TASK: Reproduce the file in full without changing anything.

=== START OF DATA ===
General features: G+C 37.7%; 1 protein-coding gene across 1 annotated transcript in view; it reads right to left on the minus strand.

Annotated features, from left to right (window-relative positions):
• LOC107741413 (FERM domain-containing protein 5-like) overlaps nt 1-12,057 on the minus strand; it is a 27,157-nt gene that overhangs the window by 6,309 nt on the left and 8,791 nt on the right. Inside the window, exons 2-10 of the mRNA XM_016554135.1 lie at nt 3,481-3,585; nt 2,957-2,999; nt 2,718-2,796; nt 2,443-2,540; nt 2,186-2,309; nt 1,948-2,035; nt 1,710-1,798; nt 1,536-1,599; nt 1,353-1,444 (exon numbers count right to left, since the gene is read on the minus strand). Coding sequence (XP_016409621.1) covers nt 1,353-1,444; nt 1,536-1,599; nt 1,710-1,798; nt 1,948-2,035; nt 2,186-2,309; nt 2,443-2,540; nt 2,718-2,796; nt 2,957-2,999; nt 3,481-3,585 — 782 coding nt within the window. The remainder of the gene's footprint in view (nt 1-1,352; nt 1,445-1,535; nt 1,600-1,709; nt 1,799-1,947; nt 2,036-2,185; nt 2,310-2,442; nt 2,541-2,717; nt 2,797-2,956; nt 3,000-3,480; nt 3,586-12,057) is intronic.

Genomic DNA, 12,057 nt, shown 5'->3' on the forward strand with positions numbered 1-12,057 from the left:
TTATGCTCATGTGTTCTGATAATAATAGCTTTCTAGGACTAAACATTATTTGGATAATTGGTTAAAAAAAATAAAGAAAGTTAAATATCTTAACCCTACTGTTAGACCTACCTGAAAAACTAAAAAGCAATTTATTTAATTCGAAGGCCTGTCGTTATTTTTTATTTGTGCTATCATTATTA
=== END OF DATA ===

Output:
General features: G+C 37.7%; 1 protein-coding gene across 1 annotated transcript in view; it reads right to left on the minus strand.

Annotated features, from left to right (window-relative positions):
• LOC107741413 (FERM domain-containing protein 5-like) overlaps nt 1-12,057 on the minus strand; it is a 27,157-nt gene that overhangs the window by 6,309 nt on the left and 8,791 nt on the right. Inside the window, exons 2-10 of the mRNA XM_016554135.1 lie at nt 3,481-3,585; nt 2,957-2,999; nt 2,718-2,796; nt 2,443-2,540; nt 2,186-2,309; nt 1,948-2,035; nt 1,710-1,798; nt 1,536-1,599; nt 1,353-1,444 (exon numbers count right to left, since the gene is read on the minus strand). Coding sequence (XP_016409621.1) covers nt 1,353-1,444; nt 1,536-1,599; nt 1,710-1,798; nt 1,948-2,035; nt 2,186-2,309; nt 2,443-2,540; nt 2,718-2,796; nt 2,957-2,999; nt 3,481-3,585 — 782 coding nt within the window. The remainder of the gene's footprint in view (nt 1-1,352; nt 1,445-1,535; nt 1,600-1,709; nt 1,799-1,947; nt 2,036-2,185; nt 2,310-2,442; nt 2,541-2,717; nt 2,797-2,956; nt 3,000-3,480; nt 3,586-12,057) is intronic.

Genomic DNA, 12,057 nt, shown 5'->3' on the forward strand with positions numbered 1-12,057 from the left:
TTATGCTCATGTGTTCTGATAATAATAGCTTTCTAGGACTAAACATTATTTGGATAATTGGTTAAAAAAAATAAAGAAAGTTAAATATCTTAACCCTACTGTTAGACCTACCTGAAAAACTAAAAAGCAATTTATTTAATTCGAAGGCCTGTCGTTATTTTTTATTTGTGCTATCATTATTA